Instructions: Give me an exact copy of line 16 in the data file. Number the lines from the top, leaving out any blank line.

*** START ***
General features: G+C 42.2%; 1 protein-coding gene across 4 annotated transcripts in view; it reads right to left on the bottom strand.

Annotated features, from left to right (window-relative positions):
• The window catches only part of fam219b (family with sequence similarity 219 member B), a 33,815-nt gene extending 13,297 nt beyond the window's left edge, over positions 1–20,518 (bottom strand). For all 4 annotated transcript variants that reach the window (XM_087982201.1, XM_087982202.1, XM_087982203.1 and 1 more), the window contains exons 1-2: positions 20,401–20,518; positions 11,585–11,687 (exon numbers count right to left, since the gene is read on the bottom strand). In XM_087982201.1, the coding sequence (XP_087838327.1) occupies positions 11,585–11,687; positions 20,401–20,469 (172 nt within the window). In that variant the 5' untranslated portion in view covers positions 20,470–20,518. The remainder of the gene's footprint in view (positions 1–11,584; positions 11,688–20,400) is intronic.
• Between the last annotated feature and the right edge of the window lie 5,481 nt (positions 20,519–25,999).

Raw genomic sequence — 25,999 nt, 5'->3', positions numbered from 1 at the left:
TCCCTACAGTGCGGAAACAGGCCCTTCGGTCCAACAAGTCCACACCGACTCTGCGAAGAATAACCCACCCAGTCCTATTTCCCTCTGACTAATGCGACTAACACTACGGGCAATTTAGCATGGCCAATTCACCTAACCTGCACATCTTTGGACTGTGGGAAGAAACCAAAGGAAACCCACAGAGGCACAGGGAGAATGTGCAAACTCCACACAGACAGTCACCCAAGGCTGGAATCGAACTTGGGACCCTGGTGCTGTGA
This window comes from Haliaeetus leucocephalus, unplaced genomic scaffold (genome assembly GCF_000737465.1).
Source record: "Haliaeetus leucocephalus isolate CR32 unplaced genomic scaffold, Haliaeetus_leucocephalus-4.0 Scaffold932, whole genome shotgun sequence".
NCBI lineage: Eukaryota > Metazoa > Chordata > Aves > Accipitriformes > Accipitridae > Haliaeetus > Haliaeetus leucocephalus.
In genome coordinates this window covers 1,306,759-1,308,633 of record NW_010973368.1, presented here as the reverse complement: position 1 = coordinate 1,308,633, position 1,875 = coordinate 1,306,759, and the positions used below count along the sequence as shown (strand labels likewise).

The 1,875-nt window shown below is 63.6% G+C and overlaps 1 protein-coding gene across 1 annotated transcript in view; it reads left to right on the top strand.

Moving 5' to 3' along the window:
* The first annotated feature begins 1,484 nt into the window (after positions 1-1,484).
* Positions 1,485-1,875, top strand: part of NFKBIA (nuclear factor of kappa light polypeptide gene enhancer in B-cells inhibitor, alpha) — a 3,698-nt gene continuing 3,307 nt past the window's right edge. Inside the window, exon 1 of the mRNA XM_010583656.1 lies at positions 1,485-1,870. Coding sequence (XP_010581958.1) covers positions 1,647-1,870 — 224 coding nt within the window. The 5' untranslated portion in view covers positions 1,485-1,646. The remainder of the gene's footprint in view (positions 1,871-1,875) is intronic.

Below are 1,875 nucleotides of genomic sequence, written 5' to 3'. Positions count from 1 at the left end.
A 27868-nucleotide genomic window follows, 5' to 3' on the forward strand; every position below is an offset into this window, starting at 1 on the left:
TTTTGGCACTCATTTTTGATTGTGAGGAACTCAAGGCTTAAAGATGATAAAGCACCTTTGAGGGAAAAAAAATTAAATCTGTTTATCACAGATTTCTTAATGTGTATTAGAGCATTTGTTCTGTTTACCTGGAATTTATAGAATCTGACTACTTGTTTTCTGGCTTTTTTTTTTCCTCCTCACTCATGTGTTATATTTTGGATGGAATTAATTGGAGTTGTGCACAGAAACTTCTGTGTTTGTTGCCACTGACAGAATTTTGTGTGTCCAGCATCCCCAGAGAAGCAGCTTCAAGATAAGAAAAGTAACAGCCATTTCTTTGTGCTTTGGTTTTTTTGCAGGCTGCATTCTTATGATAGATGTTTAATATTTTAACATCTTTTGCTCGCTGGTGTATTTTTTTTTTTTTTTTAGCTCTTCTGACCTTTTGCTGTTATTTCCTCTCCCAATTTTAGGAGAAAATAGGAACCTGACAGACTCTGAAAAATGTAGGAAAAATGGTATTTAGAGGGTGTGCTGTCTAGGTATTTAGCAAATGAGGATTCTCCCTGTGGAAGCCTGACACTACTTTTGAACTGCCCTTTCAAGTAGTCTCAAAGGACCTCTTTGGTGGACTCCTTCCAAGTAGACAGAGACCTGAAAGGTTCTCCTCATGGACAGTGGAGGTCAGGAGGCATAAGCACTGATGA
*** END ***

A 27868-nucleotide genomic window follows, 5' to 3' on the forward strand; every position below is an offset into this window, starting at 1 on the left: